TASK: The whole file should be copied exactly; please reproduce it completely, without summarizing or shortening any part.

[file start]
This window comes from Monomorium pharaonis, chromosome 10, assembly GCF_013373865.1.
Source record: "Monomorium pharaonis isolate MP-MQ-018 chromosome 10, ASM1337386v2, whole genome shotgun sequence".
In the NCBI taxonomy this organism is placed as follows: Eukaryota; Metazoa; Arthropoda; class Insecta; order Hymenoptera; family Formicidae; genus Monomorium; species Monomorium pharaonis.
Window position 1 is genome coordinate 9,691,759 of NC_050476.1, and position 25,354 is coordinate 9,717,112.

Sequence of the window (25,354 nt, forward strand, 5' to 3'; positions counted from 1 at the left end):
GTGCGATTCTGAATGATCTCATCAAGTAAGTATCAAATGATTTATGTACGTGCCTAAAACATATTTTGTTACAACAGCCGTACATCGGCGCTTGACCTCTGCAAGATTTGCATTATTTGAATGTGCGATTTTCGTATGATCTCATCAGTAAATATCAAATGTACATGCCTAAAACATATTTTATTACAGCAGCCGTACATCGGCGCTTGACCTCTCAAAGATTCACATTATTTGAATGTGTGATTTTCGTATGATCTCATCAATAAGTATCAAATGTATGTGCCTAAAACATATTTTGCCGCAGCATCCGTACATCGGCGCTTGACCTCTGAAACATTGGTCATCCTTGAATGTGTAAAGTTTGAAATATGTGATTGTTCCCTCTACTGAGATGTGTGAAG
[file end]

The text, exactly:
This window comes from Monomorium pharaonis, chromosome 10, assembly GCF_013373865.1.
Source record: "Monomorium pharaonis isolate MP-MQ-018 chromosome 10, ASM1337386v2, whole genome shotgun sequence".
In the NCBI taxonomy this organism is placed as follows: Eukaryota; Metazoa; Arthropoda; class Insecta; order Hymenoptera; family Formicidae; genus Monomorium; species Monomorium pharaonis.
Window position 1 is genome coordinate 9,691,759 of NC_050476.1, and position 25,354 is coordinate 9,717,112.

Sequence of the window (25,354 nt, forward strand, 5' to 3'; positions counted from 1 at the left end):
GTGCGATTCTGAATGATCTCATCAAGTAAGTATCAAATGATTTATGTACGTGCCTAAAACATATTTTGTTACAACAGCCGTACATCGGCGCTTGACCTCTGCAAGATTTGCATTATTTGAATGTGCGATTTTCGTATGATCTCATCAGTAAATATCAAATGTACATGCCTAAAACATATTTTATTACAGCAGCCGTACATCGGCGCTTGACCTCTCAAAGATTCACATTATTTGAATGTGTGATTTTCGTATGATCTCATCAATAAGTATCAAATGTATGTGCCTAAAACATATTTTGCCGCAGCATCCGTACATCGGCGCTTGACCTCTGAAACATTGGTCATCCTTGAATGTGTAAAGTTTGAAATATGTGATTGTTCCCTCTACTGAGATGTGTGAAG